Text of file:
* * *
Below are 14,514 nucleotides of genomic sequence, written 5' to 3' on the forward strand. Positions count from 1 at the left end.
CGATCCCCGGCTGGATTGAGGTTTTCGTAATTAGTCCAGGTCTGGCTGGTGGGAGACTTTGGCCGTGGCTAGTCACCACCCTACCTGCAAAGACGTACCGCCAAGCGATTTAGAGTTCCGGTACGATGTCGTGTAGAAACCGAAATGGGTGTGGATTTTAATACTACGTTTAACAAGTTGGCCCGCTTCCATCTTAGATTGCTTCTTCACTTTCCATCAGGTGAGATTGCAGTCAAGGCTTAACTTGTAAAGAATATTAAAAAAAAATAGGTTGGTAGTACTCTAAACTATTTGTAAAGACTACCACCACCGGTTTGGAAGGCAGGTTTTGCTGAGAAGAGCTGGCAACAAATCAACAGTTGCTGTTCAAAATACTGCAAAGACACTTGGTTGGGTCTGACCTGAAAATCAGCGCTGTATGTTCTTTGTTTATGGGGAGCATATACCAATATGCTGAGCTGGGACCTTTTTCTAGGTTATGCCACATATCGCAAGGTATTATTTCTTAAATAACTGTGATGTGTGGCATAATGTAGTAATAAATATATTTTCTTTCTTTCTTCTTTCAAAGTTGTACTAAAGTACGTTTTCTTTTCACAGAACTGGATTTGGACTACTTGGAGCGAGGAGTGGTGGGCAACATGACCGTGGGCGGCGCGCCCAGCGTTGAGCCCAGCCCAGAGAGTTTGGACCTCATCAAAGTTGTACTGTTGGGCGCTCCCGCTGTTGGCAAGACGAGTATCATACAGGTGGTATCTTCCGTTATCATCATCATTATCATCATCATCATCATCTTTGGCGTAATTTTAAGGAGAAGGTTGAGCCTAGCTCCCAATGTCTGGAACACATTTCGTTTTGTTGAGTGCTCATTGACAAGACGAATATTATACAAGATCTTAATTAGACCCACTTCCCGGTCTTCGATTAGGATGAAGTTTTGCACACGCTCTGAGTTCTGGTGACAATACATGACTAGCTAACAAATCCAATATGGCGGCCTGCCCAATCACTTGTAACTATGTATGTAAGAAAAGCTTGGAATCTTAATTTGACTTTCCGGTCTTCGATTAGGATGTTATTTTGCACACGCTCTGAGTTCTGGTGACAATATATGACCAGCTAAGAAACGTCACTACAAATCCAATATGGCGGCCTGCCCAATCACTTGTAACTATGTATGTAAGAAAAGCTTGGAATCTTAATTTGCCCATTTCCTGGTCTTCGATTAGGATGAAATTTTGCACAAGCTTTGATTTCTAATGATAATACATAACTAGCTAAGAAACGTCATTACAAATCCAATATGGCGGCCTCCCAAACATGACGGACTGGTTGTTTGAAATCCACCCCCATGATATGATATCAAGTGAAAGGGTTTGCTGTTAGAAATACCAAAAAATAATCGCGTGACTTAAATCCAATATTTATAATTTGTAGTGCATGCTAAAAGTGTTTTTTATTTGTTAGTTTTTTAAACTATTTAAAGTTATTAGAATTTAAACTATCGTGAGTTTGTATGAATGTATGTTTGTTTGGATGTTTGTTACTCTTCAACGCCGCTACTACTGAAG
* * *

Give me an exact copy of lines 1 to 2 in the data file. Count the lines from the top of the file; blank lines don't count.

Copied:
Below are 14,514 nucleotides of genomic sequence, written 5' to 3' on the forward strand. Positions count from 1 at the left end.
CGATCCCCGGCTGGATTGAGGTTTTCGTAATTAGTCCAGGTCTGGCTGGTGGGAGACTTTGGCCGTGGCTAGTCACCACCCTACCTGCAAAGACGTACCGCCAAGCGATTTAGAGTTCCGGTACGATGTCGTGTAGAAACCGAAATGGGTGTGGATTTTAATACTACGTTTAACAAGTTGGCCCGCTTCCATCTTAGATTGCTTCTTCACTTTCCATCAGGTGAGATTGCAGTCAAGGCTTAACTTGTAAAGAATATTAAAAAAAAATAGGTTGGTAGTACTCTAAACTATTTGTAAAGACTACCACCACCGGTTTGGAAGGCAGGTTTTGCTGAGAAGAGCTGGCAACAAATCAACAGTTGCTGTTCAAAATACTGCAAAGACACTTGGTTGGGTCTGACCTGAAAATCAGCGCTGTATGTTCTTTGTTTATGGGGAGCATATACCAATATGCTGAGCTGGGACCTTTTTCTAGGTTATGCCACATATCGCAAGGTATTATTTCTTAAATAACTGTGATGTGTGGCATAATGTAGTAATAAATATATTTTCTTTCTTTCTTCTTTCAAAGTTGTACTAAAGTACGTTTTCTTTTCACAGAACTGGATTTGGACTACTTGGAGCGAGGAGTGGTGGGCAACATGACCGTGGGCGGCGCGCCCAGCGTTGAGCCCAGCCCAGAGAGTTTGGACCTCATCAAAGTTGTACTGTTGGGCGCTCCCGCTGTTGGCAAGACGAGTATCATACAGGTGGTATCTTCCGTTATCATCATCATTATCATCATCATCATCATCTTTGGCGTAATTTTAAGGAGAAGGTTGAGCCTAGCTCCCAATGTCTGGAACACATTTCGTTTTGTTGAGTGCTCATTGACAAGACGAATATTATACAAGATCTTAATTAGACCCACTTCCCGGTCTTCGATTAGGATGAAGTTTTGCACACGCTCTGAGTTCTGGTGACAATACATGACTAGCTAACAAATCCAATATGGCGGCCTGCCCAATCACTTGTAACTATGTATGTAAGAAAAGCTTGGAATCTTAATTTGACTTTCCGGTCTTCGATTAGGATGTTATTTTGCACACGCTCTGAGTTCTGGTGACAATATATGACCAGCTAAGAAACGTCACTACAAATCCAATATGGCGGCCTGCCCAATCACTTGTAACTATGTATGTAAGAAAAGCTTGGAATCTTAATTTGCCCATTTCCTGGTCTTCGATTAGGATGAAATTTTGCACAAGCTTTGATTTCTAATGATAATACATAACTAGCTAAGAAACGTCATTACAAATCCAATATGGCGGCCTCCCAAACATGACGGACTGGTTGTTTGAAATCCACCCCCATGATATGATATCAAGTGAAAGGGTTTGCTGTTAGAAATACCAAAAAATAATCGCGTGACTTAAATCCAATATTTATAATTTGTAGTGCATGCTAAAAGTGTTTTTTATTTGTTAGTTTTTTAAACTATTTAAAGTTATTAGAATTTAAACTATCGTGAGTTTGTATGAATGTATGTTTGTTTGGATGTTTGTTACTCTTCAACGCCGCTACTACTGAAG